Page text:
12. Don’t Touch That Dial
I actually stumbled across Dwayne Gretzky’s band name several weeks before I ended up, completely by chance, seeing them close out the Paper Lion’s second residency gig. Dwayne Gretzky was currently in the midst of a weeks long residency engagement of their own over at the Dakota Tavern,- a venue whose website I was checking out for details on the Kathleen Edwards show this past August. I laughed at their name — a clever riffing on famous Canadian hockey player, Wayne Gretzky. But it really didn’t tell me much about the band… other than I needed to find out more.
A quick Google search shortly thereafter brought me to a YouTube video of the band performing Huey Lewis & The News‘ The Power Of Love — a song with a special place in my heart (Back To The Future is indisputably one of the greatest all-time movies). A bit more research showed that the band is made up of frequently rotating members from various Canada bands, including Sweet Thing and the Arkells. They play exclusively cover songs, but don’t seem to specialize in any specific genre or musical era.
So, yeah, I was kind of excited to see what they’d bring to The Supermarket, and decided to tough out the extra late night transit ride home, even if I had to work the next day. It was clear within the first few songs I wasn’t going anywhere — they opened with a trifecta of Beatles (and Beatles-related) songs, and followed up with a couple of Motown era hits, including The Ronettes‘ Be My Baby and the Jackson 5‘s I Want You Back, both of which were fronted by Allie Hughes, who did an admirable job of mimicking the voice of a youthful Michael Jackson.
The latter half of the set was classic rock heavy, featuring a couple of songs each by Tom Petty and Bruce Springsteen, but was broken up with choice cuts by Aretha Franklin and The Temptations. What did I say? Their taste is music is vast and eclectic!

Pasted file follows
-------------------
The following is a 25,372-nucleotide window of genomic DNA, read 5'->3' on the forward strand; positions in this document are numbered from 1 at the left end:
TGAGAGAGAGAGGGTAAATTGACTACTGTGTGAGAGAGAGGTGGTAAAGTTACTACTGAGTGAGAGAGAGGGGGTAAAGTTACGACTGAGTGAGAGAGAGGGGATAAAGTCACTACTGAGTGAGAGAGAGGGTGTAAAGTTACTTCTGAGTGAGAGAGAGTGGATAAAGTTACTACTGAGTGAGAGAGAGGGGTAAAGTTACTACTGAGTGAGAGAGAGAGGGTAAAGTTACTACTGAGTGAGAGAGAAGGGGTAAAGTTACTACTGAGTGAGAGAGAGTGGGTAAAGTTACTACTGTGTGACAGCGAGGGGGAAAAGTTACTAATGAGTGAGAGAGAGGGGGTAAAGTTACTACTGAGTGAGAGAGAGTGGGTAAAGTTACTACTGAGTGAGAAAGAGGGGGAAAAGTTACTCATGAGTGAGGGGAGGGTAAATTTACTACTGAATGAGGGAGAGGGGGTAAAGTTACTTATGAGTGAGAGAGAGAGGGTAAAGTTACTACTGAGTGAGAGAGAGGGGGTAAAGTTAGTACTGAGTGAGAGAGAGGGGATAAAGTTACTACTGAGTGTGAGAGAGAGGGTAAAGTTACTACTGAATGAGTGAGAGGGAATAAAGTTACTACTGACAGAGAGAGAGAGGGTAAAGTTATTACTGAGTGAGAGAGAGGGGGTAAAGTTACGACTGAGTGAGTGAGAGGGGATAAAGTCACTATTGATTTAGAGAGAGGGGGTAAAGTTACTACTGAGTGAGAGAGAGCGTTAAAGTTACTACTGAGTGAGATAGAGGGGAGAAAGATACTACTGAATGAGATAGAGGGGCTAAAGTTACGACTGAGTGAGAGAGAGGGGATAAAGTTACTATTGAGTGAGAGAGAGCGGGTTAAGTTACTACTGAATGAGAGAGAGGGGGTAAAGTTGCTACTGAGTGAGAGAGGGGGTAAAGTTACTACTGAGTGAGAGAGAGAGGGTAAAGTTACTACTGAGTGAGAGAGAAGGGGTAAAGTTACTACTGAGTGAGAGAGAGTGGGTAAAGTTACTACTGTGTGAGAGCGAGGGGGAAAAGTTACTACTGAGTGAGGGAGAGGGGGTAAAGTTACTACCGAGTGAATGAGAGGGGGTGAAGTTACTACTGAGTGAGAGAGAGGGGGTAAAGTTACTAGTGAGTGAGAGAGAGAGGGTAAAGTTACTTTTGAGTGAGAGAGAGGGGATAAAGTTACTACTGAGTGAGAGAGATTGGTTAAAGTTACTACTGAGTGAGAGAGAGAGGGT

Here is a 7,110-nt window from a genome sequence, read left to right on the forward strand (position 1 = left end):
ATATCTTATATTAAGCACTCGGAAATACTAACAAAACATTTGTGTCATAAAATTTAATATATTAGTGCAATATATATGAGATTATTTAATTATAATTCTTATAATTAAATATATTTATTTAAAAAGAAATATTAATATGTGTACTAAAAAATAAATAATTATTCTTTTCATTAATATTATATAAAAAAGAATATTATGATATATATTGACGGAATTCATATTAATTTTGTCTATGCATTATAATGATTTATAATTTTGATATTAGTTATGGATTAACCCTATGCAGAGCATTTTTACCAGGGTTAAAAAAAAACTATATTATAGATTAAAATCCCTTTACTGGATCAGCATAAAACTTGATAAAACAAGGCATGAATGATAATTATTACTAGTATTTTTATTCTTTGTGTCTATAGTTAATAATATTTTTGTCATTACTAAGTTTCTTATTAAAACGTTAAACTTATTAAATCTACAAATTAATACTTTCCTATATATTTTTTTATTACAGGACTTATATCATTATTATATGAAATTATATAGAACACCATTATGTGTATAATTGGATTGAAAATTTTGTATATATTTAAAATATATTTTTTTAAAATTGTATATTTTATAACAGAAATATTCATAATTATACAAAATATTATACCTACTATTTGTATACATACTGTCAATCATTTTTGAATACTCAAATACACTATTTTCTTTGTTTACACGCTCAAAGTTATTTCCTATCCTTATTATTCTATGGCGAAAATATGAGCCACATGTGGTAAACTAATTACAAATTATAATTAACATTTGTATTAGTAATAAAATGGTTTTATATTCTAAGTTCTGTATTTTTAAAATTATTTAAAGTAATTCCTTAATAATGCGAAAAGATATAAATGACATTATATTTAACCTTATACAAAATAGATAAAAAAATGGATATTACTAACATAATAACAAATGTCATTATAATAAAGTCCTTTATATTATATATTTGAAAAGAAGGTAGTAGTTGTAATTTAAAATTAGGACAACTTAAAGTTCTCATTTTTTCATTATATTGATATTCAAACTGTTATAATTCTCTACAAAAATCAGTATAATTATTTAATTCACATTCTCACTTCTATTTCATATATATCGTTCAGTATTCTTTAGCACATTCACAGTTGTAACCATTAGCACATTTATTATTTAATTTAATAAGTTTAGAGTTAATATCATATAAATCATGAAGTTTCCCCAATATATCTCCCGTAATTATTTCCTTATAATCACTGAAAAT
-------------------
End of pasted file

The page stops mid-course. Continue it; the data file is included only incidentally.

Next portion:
My concern with cover bands in the excitement and energy of the live performance might have extra trouble translating to tape. After all, isn’t the excitement of a cover band based on a blend of surprise and nostalgia? I have to say, Dwayne Gretzky did a great job of getting the crowd amp’ed up. There was hardly a body to be seen not dancing, swaying or bobbing — an unusual feat to coerce from a Toronto audience. But I suppose how much you’ll enjoy this download depends more on how much you enjoy the originals the band pays homage to.
Despite the ear-ringing bombast of sound coming from the speakers, this tape turned out pretty well. Check out the sample below, if only to appreciate how faithfully the band reproduces the instrumentation of the originals.
01. Let Me Roll It [Paul McCartney]
02. All My Loving [the Beatles]
03. Eight Days A Week [the Beatles]
04. Be My Baby [the Ronettes]
06. Pump It Up [Mudhoney]
07. I Want You Back [Jackson 5]
08. You Wreck Me [Tom Petty & The Heartbreakers]
09. Ballroom Blitz [Sweet]
10. You Don’t Know How It Feels [Tom Petty]
11. Chain of Fools [Aretha Franklin]
12. Dancing In The Dark [Bruce Springsteen]
13. Ain’t Too Proud To Beg [the Temptations]
15. Tenth Avenue Freeze Out [Bruce Springsteen]
As I mentioned previously, I was only able to make it to three out of four Paper Lions shows. I already was engaged to see the Whitehorse concert during the third evening’s performance, and although I was hoping the set might close out in time for me to grab a taxi and head to the Supermarket, it wasn’t meant to be. So, onto week four.
I ended up heading down by myself again for the final show, and the Supermarket was laid out again in the more traditional open-floor format of the second week. I wasn’t so early that I could secure a seat along the walls, but not so late that I had any problem getting into the previous week’s taping spot. I did just barely catch the tail end of surprise opener, Michael Bernard Fitzgerald, who looked like he absolutely tore the house down. I was sad to see the show started early this week, and I more or less missed all but the last song and encore.